Friday, January 7, 2011

Risky Business

Incorporating risk detection and mitigation capabilities into apps is becoming all the rage. There are plenty of real-life examples of cases where prevention of cyber-security threats and fraudsters might have kept governments and companies out of the news, and with more money in their accounts. These are just the events that we know about. There are probably many more that have been kept on the down-low or haven’t been detected yet. Oracle’s Adaptive Access Manager provides a risk engine that can help you model, detect and mitigate those threats.

The quickest way to start using the Adaptive Risk Manager (henceforth ARM), is to call the Strong Authenticator. This is done by browsing to http://<oaam_host>:14300/oaam_server. Login with any username and password ‘test’ and you should be ‘authenticated’. I put authenticated in quotes because OAAM doesn’t go against any directory service out of the box. At this point you should be able to browse to the ARM console and see your session information. Browse to http://<oaam_host>:14200/oaam_admin and doubleclick ‘Sessions’. You should see an entry in the table for the user you just authenticated as.

There are 3rd party tools like ARMAutomator that provide extensive testing on ARM testing, but for onesie-twosie testing and demoing, you can use this native integration JSP I put together. To set up native in your own Java EE web app, do the following:

Copy the following jars to your client-side web app WEB-INF/lib:

- oaam_core.jar

- oaam_native_wrapper.jar (had to extract it from the native lib war)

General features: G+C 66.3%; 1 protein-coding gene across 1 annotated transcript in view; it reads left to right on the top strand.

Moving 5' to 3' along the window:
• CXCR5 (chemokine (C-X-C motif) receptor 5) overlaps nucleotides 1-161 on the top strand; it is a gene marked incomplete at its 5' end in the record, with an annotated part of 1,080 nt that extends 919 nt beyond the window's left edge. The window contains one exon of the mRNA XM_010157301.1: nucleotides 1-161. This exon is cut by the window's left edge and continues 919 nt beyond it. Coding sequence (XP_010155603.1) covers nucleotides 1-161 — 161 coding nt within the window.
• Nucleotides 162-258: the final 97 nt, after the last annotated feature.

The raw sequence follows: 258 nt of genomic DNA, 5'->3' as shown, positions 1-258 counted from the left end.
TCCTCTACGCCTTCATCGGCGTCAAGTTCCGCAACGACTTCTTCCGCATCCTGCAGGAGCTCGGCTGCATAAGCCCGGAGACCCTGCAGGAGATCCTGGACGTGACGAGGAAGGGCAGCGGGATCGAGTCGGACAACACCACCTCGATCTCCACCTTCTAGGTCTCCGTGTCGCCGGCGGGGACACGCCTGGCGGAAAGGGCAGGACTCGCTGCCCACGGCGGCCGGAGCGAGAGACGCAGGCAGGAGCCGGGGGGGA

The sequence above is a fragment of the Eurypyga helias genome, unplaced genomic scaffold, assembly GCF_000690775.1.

- oaam_uio.jar

Copy bharosa_properties folder from /Oracle_IDM1/oaam/cli to /WEB-INF/classes

Update the JDBC URL in in bharosa_properties folder to your environment.

Include the following in your WEB-INF/classes folder and update the SOAP URL.






I cheated a bit and disabled the basic auth constraint on the server side. If you have a 10g setup with a soap keystore setup, you can leave this in place, but if you want disable it, perform the following steps on the OAAM server:

- cd /Oracle_IDM1/oaam/oaam_server/ear

- back oaam_server.ear

- jar xvf oaam_server.ear oaam_server.war

- jar xvf oaam_server.war WEB-INF/web.xml

- Edit web.xml and remove <security-constraint>...</security-constraint>

- jar uvf oaam_server.war WEB-INF

- jar uvf oaam_server.ear oaam_server.war

- Redeploy oaam_server.ear

If you haven’t upgraded to OAAM BP01 (p10022410), I would do that upgrade before removing this constraint. If done correctly, you should be about to browse the following URL without being prompted by Basic Auth prompt:


A very quick ‘n dirty way to see how OAAM geo-spatial capability can work is to load the test data included in the tool. Quova from what I’ve heard is the top-tier service for IP Geo-location. Here’s a perl script to convert those numbers to IP address format:

sub numToStr {

my ($ipnum) = @_;

my $z = $ipnum % 256;

$ipnum >>= 8;

my $y = $ipnum % 256;

$ipnum >>= 8;

my $x = $ipnum % 256;

$ipnum >>= 8;

my $w = $ipnum % 256;

print "$w.$x.$y.$z";

return "$w.$x.$y.$z";


print "IP Address is ";


Assuming you’ve imported the IP GeoLocation test data, you can take a value from /oaam/cli/test_data/test_MaxMindBlocks.csv and pass it into the tool.

perl 209868800

Credit to Maxmind for that little tool.

Here is the JSP I use to call ARM for post-authentication results:

<%@ page import="com.bharosa.client.BharosaHelper"%>

<%@ page import="com.bharosa.client.BharosaUtil" %>

<%@ page import="com.bharosa.client.BharosaSession"%>

<%@ page import="com.bharosa.vcrypt.common.util.VCryptServletUtil" %>

<%@ page import="com.bharosa.client.enums.BharosaEnumAction"%>

<%@ page import="com.bharosa.vcrypt.tracker.util.CookieSet" %>

<%@ page import="com.bharosa.client.enums.BharosaEnumAuthStatus" %>

<%@ page import="com.bharosa.common.util.StringUtil" %>

<%@ page import="java.util.List" %>

<%@include file="common_imports.jsp"%>


String loginId = request.getParameter("loginId"); //Group name should be come from the application based on which product or group the user belongs to.